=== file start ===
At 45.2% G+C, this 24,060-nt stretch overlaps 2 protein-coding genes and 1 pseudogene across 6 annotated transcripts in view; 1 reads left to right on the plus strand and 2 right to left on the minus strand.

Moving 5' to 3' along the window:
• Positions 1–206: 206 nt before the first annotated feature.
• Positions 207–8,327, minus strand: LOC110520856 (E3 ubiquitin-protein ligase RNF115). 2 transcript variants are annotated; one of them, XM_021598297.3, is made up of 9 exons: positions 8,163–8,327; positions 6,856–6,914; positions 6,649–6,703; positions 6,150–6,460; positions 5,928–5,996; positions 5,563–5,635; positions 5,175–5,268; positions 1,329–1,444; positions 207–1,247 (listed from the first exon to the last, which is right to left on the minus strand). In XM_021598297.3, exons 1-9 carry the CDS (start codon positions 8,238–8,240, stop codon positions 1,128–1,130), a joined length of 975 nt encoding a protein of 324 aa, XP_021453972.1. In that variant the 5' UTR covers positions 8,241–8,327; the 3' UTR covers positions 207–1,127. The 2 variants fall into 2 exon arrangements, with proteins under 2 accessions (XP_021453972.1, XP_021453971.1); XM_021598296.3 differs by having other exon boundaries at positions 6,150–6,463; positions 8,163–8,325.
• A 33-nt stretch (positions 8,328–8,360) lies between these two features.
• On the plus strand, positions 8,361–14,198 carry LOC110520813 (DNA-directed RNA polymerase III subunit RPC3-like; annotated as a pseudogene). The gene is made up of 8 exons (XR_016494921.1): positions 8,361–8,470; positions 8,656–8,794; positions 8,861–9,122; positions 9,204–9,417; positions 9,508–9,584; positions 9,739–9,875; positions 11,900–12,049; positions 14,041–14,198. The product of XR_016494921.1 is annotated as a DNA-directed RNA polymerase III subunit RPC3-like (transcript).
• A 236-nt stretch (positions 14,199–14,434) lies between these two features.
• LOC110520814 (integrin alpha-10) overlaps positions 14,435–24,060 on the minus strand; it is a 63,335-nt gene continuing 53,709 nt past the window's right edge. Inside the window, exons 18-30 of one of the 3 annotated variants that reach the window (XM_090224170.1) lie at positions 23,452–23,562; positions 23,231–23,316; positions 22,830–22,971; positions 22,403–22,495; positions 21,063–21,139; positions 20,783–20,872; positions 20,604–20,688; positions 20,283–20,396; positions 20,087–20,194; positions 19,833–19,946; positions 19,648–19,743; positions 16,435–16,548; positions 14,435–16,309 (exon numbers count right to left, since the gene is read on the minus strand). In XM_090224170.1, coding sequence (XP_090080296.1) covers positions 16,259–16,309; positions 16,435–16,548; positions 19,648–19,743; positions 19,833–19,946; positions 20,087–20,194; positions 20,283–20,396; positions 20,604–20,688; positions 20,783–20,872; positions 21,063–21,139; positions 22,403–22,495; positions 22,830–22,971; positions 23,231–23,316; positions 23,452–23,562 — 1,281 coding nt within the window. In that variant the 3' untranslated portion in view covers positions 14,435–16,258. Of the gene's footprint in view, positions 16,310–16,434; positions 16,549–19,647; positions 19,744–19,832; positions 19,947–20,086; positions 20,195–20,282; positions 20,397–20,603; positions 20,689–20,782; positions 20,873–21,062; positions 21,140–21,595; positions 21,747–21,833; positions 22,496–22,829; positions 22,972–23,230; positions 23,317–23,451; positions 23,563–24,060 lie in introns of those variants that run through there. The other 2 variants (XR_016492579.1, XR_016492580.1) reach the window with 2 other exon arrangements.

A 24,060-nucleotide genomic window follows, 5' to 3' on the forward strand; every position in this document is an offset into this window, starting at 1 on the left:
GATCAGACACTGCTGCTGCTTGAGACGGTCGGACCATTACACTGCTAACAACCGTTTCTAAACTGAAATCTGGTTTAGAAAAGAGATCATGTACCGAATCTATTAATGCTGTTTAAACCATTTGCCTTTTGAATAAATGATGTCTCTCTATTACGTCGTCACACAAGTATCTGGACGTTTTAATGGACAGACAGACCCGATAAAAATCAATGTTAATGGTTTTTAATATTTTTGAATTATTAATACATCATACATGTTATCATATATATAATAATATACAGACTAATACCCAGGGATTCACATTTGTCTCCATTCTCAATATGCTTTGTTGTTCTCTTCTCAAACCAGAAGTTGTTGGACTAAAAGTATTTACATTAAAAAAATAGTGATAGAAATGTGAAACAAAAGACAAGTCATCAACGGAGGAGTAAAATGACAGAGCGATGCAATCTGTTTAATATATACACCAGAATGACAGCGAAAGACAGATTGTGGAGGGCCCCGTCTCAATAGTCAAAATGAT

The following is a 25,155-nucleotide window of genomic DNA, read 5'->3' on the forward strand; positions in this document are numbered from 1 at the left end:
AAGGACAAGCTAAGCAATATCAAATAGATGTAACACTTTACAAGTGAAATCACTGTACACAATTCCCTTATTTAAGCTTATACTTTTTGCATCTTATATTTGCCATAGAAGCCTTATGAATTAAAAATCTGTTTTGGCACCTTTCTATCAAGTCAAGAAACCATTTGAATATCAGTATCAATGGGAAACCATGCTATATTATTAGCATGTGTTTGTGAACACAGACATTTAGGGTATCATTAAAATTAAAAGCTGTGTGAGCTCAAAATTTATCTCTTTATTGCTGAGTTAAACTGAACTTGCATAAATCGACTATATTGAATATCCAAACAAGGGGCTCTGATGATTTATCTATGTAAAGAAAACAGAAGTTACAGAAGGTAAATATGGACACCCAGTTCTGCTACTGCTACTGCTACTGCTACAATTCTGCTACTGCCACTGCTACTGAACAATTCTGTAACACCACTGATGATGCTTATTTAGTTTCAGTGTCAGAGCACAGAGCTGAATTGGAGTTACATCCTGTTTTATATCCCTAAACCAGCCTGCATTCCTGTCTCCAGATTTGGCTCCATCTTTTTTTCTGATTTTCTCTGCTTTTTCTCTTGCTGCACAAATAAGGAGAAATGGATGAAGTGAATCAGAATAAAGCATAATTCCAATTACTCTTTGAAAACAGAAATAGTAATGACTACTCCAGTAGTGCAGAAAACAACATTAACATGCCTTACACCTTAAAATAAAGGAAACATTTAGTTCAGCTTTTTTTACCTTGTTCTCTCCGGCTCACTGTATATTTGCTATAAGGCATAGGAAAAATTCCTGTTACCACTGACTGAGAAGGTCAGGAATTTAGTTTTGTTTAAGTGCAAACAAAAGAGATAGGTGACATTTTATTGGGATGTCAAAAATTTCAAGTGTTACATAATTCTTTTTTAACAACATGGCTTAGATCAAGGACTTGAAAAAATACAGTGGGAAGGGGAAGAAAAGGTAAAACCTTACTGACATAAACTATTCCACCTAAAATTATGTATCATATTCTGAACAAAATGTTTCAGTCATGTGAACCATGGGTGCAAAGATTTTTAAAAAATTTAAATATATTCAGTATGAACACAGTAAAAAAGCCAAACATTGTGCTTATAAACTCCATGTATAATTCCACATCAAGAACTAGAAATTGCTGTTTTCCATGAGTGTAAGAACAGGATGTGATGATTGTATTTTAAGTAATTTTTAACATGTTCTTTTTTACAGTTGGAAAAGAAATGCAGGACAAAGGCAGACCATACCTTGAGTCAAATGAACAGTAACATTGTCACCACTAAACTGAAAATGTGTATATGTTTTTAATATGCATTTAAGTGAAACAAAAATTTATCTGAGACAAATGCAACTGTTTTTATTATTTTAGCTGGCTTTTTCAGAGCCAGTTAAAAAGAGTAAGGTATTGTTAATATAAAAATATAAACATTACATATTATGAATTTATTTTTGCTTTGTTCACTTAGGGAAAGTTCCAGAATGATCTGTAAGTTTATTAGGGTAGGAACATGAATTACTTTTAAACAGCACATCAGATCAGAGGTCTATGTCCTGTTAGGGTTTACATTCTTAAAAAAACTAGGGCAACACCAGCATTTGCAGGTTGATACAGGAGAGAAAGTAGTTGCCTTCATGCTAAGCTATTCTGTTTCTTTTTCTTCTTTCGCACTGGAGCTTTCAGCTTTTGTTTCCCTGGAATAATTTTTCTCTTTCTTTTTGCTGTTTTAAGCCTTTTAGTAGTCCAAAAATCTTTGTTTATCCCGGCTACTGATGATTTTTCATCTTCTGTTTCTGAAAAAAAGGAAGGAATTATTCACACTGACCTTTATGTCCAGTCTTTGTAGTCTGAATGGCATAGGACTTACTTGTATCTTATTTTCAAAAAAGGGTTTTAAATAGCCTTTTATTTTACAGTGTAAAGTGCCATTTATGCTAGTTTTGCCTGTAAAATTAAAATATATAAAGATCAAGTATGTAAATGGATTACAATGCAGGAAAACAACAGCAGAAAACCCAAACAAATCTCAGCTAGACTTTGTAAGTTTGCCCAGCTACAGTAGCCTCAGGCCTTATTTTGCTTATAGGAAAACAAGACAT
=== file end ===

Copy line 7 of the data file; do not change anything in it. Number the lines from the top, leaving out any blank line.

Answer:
• A 236-nt stretch (positions 14,199–14,434) lies between these two features.